Astronomers have witnessed the beginning of the end of an ancient comet. After billions of years, Comet 332P may only have a century and a half left to live, as the Hubble Space Telescope captured detailed images of it fragmenting, throwing dozens of building-sized pieces into space. The observation is helping scientists learn about the life and death of comets.
Named 332P/Ikeya-Murakami, astronomers believe the comet spent about 4.5 billion years in the Kuiper Belt, the rocky region beyond Neptune, before it was dislodged and sent hurtling towards the inner solar system. Jupiter's enormous mass then set it in motion on its current orbit.
This journey may kill the comet, but it gives scientists a perfect opportunity to study that process. Over three days in January this year, Hubble snapped photos of Comet 332P some 67 million miles from Earth, revealing the size, speed and rotation of the parent body and its fragments, as well as how many pieces it's splintering into, and how and why that might be happening.
"We know that comets sometimes disintegrate, but we don't know much about why or how they come apart," says lead researcher, David Jewitt. "The trouble is that it happens quickly and without warning, and so we don't have much chance to get useful data. With Hubble's fantastic resolution, not only do we see really tiny, faint bits of the comet, but we can watch them change from day to day. And that has allowed us to make the best measurements ever obtained on such an object."
The Hubble data suggests that as the 1,600 ft (488 m) wide comet warms up in the sunlight, jets of gas are exploding out from under its surface. That's causing it to spin rapidly, at a rate of one rotation every two to four hours, which in turn is the likely cause of the breakup, as it shakes loose chunks of rock ranging from 65 ft (20 m) to 200 ft (61 m). These are then strolling away from the parent body at about a human walking pace, and may succumb to their own fragmentation.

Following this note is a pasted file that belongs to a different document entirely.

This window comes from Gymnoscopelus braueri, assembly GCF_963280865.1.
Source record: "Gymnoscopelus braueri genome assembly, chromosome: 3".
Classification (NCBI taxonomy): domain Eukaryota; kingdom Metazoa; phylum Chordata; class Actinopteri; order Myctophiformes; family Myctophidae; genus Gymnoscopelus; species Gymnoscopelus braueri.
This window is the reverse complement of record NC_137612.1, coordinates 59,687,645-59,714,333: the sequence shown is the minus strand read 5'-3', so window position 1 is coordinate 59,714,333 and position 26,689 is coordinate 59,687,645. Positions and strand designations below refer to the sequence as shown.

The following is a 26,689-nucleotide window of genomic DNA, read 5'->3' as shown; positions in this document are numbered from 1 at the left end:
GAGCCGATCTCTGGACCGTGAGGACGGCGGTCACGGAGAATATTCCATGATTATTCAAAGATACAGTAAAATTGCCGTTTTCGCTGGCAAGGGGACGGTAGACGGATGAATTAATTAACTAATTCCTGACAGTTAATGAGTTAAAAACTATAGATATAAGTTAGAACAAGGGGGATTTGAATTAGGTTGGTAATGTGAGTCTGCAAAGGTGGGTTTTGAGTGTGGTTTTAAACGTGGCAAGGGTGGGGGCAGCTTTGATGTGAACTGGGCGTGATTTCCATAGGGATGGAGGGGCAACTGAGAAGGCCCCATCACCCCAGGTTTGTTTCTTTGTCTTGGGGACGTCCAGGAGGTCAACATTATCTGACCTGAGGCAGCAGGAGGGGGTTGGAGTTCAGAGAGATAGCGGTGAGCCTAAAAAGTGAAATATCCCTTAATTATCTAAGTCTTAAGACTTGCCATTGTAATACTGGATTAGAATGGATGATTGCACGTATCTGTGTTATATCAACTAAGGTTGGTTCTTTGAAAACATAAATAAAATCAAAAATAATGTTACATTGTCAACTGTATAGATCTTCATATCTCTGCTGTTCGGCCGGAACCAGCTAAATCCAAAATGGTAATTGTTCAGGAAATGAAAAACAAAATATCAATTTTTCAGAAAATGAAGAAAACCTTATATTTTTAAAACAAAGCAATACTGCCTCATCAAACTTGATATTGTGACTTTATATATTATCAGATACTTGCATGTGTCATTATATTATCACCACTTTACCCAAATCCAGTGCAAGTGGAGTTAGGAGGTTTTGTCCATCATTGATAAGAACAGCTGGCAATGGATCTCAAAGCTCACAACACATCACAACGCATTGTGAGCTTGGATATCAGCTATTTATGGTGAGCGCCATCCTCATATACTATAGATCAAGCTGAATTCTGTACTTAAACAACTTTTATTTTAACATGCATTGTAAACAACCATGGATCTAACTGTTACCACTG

"Our analysis shows that the smaller fragments are not as abundant as one might expect based on the number of bigger chunks," says Jewitt. "This is suggestive that they're being depleted even in the few months since they were launched from the primary body. We think these little guys have a short lifetime."
Although it has endured for billions of years out in the frigid Kuiper Belt, the trip to warmer conditions has shortened its life dramatically. The researchers believe that the comet may have split in two in 2012 (visible in the images as a second small bright dot, right next to the main body), and that the fragments seen in the Hubble images were probably ejected between October and December last year. Judging by its current size, Comet 332P will probably disintegrate completely after another 25 outbursts.
"If the comet has an episode every six years, the equivalent of one orbit around the sun, then it will be gone in 150 years," says Jewitt. "It's the blink of an eye, astronomically speaking. The trip to the inner solar system has doomed it."
The research was published in The Astrophysical Journal Letters.